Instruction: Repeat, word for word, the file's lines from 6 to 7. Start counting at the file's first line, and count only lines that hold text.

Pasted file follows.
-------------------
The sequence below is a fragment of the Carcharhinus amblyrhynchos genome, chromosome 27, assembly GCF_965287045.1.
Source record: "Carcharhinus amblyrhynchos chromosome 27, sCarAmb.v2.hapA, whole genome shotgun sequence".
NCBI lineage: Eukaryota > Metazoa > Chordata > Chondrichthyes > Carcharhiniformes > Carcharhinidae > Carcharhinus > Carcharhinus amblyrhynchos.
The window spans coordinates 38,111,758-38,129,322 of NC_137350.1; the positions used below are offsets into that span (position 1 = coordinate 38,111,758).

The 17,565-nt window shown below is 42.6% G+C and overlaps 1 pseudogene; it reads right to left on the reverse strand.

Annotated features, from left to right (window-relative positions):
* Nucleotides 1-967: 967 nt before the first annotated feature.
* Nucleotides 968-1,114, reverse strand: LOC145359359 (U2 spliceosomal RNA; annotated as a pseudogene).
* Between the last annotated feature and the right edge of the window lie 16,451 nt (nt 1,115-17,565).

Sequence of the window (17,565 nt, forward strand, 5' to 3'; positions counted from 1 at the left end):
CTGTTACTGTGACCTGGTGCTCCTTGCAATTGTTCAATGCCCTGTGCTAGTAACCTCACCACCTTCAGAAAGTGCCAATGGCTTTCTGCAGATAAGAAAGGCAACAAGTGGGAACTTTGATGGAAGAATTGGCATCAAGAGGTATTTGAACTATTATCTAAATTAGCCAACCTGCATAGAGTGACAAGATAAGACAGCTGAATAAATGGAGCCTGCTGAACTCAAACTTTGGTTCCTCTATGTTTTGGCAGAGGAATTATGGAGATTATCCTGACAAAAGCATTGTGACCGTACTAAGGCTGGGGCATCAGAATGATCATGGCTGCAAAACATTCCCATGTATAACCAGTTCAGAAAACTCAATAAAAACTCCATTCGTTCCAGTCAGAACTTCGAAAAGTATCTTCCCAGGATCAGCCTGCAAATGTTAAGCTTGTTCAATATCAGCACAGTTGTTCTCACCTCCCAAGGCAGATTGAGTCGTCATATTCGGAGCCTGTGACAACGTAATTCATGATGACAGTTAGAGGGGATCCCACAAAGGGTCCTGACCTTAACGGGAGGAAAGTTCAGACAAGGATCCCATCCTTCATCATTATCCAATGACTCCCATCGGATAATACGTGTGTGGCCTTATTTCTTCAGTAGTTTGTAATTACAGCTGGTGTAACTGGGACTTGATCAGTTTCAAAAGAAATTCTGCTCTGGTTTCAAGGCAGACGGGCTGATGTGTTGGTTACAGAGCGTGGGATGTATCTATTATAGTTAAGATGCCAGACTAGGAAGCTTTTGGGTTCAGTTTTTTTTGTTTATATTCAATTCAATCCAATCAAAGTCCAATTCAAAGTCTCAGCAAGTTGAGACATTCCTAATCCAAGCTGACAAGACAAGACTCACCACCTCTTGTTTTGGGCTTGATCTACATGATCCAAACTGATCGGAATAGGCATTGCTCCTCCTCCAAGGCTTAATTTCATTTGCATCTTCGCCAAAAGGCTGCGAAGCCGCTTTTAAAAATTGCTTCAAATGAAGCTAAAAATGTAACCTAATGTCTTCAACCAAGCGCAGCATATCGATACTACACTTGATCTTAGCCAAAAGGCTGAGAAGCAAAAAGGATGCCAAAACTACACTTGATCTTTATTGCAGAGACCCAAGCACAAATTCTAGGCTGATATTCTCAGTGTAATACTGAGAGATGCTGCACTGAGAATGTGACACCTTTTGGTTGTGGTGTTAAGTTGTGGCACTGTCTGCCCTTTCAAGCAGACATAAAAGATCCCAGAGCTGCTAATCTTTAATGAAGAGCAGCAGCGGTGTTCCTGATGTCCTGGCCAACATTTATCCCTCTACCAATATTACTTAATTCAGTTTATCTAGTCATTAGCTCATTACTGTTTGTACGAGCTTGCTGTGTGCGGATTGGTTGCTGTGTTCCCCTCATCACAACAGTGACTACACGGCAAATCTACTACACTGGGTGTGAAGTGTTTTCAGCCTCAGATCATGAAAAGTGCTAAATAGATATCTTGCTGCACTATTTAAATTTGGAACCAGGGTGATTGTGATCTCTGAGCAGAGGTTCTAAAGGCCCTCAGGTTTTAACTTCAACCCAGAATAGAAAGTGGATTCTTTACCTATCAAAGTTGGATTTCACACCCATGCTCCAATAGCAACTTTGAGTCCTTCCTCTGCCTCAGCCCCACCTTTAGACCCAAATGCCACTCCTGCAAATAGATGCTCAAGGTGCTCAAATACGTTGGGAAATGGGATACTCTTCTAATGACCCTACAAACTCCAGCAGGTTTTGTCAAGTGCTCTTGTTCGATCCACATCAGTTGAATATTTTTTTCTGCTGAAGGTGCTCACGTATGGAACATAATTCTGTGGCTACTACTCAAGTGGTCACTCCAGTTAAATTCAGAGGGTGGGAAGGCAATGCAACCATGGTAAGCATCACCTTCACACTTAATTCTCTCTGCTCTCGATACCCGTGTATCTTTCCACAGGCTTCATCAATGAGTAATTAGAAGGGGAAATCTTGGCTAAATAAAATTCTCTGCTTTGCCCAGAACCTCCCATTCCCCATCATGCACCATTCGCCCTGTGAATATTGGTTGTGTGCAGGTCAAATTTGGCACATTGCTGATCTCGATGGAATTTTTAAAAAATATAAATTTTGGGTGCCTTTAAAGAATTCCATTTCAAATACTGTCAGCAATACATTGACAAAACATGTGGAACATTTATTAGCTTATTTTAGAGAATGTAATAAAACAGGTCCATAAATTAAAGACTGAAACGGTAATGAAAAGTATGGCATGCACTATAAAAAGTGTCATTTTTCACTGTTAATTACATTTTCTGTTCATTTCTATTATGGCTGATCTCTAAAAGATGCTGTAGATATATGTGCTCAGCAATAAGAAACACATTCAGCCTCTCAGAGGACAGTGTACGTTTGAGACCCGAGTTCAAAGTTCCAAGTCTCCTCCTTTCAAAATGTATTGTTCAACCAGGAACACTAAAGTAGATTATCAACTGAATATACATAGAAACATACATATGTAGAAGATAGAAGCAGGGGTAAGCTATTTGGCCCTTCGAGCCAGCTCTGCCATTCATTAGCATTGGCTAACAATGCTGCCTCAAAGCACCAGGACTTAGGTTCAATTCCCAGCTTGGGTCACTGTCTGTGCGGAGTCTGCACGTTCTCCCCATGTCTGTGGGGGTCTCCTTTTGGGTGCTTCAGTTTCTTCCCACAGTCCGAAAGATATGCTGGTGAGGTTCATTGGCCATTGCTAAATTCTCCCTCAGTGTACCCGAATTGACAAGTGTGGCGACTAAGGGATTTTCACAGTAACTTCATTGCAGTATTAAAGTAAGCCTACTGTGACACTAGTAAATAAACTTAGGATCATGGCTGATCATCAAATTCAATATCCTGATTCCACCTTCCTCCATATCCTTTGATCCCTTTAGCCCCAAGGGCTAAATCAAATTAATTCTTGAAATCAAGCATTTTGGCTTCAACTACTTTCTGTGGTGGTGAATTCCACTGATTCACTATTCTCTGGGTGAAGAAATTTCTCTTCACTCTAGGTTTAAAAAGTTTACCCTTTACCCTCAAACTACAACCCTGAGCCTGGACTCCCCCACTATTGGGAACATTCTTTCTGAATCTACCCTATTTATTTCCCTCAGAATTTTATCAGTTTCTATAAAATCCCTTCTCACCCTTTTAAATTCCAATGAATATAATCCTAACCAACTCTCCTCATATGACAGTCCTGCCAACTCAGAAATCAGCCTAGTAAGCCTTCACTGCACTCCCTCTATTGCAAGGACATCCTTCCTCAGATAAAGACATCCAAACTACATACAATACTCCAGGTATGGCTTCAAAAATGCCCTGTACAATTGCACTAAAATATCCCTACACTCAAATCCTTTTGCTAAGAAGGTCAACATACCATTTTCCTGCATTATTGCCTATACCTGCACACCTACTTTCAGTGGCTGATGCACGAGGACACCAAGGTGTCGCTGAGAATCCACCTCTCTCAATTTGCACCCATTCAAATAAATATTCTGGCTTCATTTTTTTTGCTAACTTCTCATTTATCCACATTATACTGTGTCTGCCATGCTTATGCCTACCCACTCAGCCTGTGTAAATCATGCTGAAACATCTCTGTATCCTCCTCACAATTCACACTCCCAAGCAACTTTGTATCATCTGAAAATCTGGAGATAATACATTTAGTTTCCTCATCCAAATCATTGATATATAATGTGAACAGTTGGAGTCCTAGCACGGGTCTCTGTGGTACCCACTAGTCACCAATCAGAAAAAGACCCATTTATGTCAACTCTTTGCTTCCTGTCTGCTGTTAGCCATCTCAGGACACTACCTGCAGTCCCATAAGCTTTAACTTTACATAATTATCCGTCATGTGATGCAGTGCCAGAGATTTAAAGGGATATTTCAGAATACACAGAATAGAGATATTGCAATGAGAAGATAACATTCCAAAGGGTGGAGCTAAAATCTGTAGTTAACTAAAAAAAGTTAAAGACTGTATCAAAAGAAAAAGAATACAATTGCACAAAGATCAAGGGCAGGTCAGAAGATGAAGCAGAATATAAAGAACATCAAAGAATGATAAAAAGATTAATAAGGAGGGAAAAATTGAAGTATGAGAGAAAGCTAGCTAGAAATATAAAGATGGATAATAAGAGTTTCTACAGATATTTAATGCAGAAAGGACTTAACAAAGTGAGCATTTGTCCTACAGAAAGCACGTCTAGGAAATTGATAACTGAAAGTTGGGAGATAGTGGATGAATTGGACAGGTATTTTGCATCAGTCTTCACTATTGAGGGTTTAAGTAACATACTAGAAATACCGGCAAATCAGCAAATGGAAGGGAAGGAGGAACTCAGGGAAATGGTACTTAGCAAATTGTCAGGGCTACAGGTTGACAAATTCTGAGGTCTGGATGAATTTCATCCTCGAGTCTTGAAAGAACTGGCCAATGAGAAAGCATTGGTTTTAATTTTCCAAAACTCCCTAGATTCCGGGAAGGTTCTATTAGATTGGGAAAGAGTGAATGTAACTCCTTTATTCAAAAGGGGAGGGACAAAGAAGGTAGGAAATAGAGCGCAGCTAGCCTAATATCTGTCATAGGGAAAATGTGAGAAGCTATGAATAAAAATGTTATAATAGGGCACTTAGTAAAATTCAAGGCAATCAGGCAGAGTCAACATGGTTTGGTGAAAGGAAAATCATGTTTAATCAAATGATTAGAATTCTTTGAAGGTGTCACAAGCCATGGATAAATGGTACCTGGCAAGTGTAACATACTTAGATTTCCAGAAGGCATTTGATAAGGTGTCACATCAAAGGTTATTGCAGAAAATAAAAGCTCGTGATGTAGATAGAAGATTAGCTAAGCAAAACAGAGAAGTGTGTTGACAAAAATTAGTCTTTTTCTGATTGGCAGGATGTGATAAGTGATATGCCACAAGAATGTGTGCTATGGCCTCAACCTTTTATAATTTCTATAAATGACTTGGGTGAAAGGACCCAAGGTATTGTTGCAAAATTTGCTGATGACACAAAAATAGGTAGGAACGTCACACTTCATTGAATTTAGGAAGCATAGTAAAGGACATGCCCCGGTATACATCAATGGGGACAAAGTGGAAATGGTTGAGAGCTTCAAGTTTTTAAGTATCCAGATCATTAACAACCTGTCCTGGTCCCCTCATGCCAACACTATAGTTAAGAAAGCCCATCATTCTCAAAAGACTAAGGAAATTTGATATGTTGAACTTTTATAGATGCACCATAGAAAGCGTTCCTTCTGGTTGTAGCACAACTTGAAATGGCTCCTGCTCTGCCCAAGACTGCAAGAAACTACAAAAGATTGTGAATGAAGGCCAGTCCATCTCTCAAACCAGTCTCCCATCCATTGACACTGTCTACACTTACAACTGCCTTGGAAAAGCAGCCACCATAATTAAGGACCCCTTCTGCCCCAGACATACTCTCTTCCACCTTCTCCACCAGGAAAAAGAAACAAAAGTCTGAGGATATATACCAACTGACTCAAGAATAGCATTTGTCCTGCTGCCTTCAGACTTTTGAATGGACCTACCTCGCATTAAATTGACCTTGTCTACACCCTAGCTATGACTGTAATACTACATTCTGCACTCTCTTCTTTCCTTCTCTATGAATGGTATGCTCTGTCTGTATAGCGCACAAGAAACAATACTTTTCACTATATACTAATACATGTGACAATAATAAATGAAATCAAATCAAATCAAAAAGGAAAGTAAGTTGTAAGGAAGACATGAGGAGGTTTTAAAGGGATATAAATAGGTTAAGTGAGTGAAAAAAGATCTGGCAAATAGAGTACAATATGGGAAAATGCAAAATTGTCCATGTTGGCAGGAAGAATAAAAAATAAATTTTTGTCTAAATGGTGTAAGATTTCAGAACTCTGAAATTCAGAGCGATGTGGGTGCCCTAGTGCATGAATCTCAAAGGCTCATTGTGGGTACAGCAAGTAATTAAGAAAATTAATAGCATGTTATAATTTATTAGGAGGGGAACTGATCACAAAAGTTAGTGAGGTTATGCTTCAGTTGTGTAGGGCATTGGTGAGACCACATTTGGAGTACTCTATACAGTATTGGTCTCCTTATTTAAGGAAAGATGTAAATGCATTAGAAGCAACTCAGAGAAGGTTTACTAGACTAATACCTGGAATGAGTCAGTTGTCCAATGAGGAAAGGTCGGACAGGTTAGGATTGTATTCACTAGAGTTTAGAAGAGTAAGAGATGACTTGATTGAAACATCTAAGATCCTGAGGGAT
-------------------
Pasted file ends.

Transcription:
Annotated features, from left to right (window-relative positions):
* Nucleotides 1-967: 967 nt before the first annotated feature.